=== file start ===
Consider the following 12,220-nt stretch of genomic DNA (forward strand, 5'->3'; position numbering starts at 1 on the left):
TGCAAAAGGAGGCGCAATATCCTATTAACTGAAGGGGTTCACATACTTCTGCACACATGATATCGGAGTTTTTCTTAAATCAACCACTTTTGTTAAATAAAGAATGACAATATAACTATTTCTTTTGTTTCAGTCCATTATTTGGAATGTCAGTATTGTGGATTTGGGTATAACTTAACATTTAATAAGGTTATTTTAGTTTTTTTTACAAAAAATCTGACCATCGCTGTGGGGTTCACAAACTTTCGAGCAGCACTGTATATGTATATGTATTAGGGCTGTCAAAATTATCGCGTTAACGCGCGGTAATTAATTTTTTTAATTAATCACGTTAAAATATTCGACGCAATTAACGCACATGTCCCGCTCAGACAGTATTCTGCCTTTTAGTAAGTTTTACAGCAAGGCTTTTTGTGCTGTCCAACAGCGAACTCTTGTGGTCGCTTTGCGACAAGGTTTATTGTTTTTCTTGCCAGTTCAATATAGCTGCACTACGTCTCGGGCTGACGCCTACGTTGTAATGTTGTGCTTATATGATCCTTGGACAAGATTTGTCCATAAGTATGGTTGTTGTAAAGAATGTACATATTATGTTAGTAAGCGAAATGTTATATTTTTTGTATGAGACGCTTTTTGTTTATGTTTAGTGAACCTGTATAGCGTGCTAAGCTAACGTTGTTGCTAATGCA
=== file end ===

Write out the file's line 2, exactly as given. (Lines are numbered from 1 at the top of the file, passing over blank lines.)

TGCAAAAGGAGGCGCAATATCCTATTAACTGAAGGGGTTCACATACTTCTGCACACATGATATCGGAGTTTTTCTTAAATCAACCACTTTTGTTAAATAAAGAATGACAATATAACTATTTCTTTTGTTTCAGTCCATTATTTGGAATGTCAGTATTGTGGATTTGGGTATAACTTAACATTTAATAAGGTTATTTTAGTTTTTTTTACAAAAAATCTGACCATCGCTGTGGGGTTCACAAACTTTCGAGCAGCACTGTATATGTATATGTATTAGGGCTGTCAAAATTATCGCGTTAACGCGCGGTAATTAATTTTTTTAATTAATCACGTTAAAATATTCGACGCAATTAACGCACATGTCCCGCTCAGACAGTATTCTGCCTTTTAGTAAGTTTTACAGCAAGGCTTTTTGTGCTGTCCAACAGCGAACTCTTGTGGTCGCTTTGCGACAAGGTTTATTGTTTTTCTTGCCAGTTCAATATAGCTGCACTACGTCTCGGGCTGACGCCTACGTTGTAATGTTGTGCTTATATGATCCTTGGACAAGATTTGTCCATAAGTATGGTTGTTGTAAAGAATGTACATATTATGTTAGTAAGCGAAATGTTATATTTTTTGTATGAGACGCTTTTTGTTTATGTTTAGTGAACCTGTATAGCGTGCTAAGCTAACGTTGTTGCTAATGCA